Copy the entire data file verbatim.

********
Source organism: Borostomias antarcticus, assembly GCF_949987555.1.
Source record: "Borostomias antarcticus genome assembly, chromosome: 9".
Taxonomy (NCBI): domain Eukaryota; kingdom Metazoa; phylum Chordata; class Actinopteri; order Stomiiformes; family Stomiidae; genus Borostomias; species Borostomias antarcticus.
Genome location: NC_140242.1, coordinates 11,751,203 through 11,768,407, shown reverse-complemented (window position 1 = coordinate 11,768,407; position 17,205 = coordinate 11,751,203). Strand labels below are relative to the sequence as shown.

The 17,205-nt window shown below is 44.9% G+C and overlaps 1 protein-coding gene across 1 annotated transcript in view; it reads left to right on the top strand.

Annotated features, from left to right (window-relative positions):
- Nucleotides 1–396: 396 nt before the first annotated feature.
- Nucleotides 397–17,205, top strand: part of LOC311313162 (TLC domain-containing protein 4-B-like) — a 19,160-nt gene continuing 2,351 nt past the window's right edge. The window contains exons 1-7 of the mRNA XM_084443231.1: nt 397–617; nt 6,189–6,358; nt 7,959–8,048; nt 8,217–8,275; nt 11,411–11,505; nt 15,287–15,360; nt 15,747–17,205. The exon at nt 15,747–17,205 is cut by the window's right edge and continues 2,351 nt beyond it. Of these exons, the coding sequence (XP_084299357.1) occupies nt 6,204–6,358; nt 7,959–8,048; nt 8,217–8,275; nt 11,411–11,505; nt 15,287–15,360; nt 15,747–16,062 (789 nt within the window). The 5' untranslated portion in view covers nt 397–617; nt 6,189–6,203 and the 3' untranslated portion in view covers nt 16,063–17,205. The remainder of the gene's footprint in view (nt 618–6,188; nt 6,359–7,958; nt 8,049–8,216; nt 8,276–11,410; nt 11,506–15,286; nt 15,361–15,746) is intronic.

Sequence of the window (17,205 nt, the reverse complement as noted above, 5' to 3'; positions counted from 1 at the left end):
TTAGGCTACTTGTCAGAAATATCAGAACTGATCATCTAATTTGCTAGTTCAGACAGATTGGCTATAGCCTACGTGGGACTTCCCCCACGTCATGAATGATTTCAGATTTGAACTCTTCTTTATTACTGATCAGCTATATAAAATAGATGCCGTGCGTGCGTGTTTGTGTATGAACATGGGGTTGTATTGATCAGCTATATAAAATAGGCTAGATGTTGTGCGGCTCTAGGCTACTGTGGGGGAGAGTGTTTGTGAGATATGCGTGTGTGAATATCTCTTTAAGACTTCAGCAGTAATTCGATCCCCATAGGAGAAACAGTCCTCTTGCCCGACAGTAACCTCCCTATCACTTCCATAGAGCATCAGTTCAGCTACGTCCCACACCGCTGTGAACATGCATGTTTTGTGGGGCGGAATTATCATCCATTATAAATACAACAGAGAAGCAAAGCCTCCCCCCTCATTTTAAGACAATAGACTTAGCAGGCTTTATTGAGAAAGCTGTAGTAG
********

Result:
Source organism: Borostomias antarcticus, assembly GCF_949987555.1.
Source record: "Borostomias antarcticus genome assembly, chromosome: 9".
Taxonomy (NCBI): domain Eukaryota; kingdom Metazoa; phylum Chordata; class Actinopteri; order Stomiiformes; family Stomiidae; genus Borostomias; species Borostomias antarcticus.
Genome location: NC_140242.1, coordinates 11,751,203 through 11,768,407, shown reverse-complemented (window position 1 = coordinate 11,768,407; position 17,205 = coordinate 11,751,203). Strand labels below are relative to the sequence as shown.

The 17,205-nt window shown below is 44.9% G+C and overlaps 1 protein-coding gene across 1 annotated transcript in view; it reads left to right on the top strand.

Annotated features, from left to right (window-relative positions):
- Nucleotides 1–396: 396 nt before the first annotated feature.
- Nucleotides 397–17,205, top strand: part of LOC311313162 (TLC domain-containing protein 4-B-like) — a 19,160-nt gene continuing 2,351 nt past the window's right edge. The window contains exons 1-7 of the mRNA XM_084443231.1: nt 397–617; nt 6,189–6,358; nt 7,959–8,048; nt 8,217–8,275; nt 11,411–11,505; nt 15,287–15,360; nt 15,747–17,205. The exon at nt 15,747–17,205 is cut by the window's right edge and continues 2,351 nt beyond it. Of these exons, the coding sequence (XP_084299357.1) occupies nt 6,204–6,358; nt 7,959–8,048; nt 8,217–8,275; nt 11,411–11,505; nt 15,287–15,360; nt 15,747–16,062 (789 nt within the window). The 5' untranslated portion in view covers nt 397–617; nt 6,189–6,203 and the 3' untranslated portion in view covers nt 16,063–17,205. The remainder of the gene's footprint in view (nt 618–6,188; nt 6,359–7,958; nt 8,049–8,216; nt 8,276–11,410; nt 11,506–15,286; nt 15,361–15,746) is intronic.

Sequence of the window (17,205 nt, the reverse complement as noted above, 5' to 3'; positions counted from 1 at the left end):
TTAGGCTACTTGTCAGAAATATCAGAACTGATCATCTAATTTGCTAGTTCAGACAGATTGGCTATAGCCTACGTGGGACTTCCCCCACGTCATGAATGATTTCAGATTTGAACTCTTCTTTATTACTGATCAGCTATATAAAATAGATGCCGTGCGTGCGTGTTTGTGTATGAACATGGGGTTGTATTGATCAGCTATATAAAATAGGCTAGATGTTGTGCGGCTCTAGGCTACTGTGGGGGAGAGTGTTTGTGAGATATGCGTGTGTGAATATCTCTTTAAGACTTCAGCAGTAATTCGATCCCCATAGGAGAAACAGTCCTCTTGCCCGACAGTAACCTCCCTATCACTTCCATAGAGCATCAGTTCAGCTACGTCCCACACCGCTGTGAACATGCATGTTTTGTGGGGCGGAATTATCATCCATTATAAATACAACAGAGAAGCAAAGCCTCCCCCCTCATTTTAAGACAATAGACTTAGCAGGCTTTATTGAGAAAGCTGTAGTAG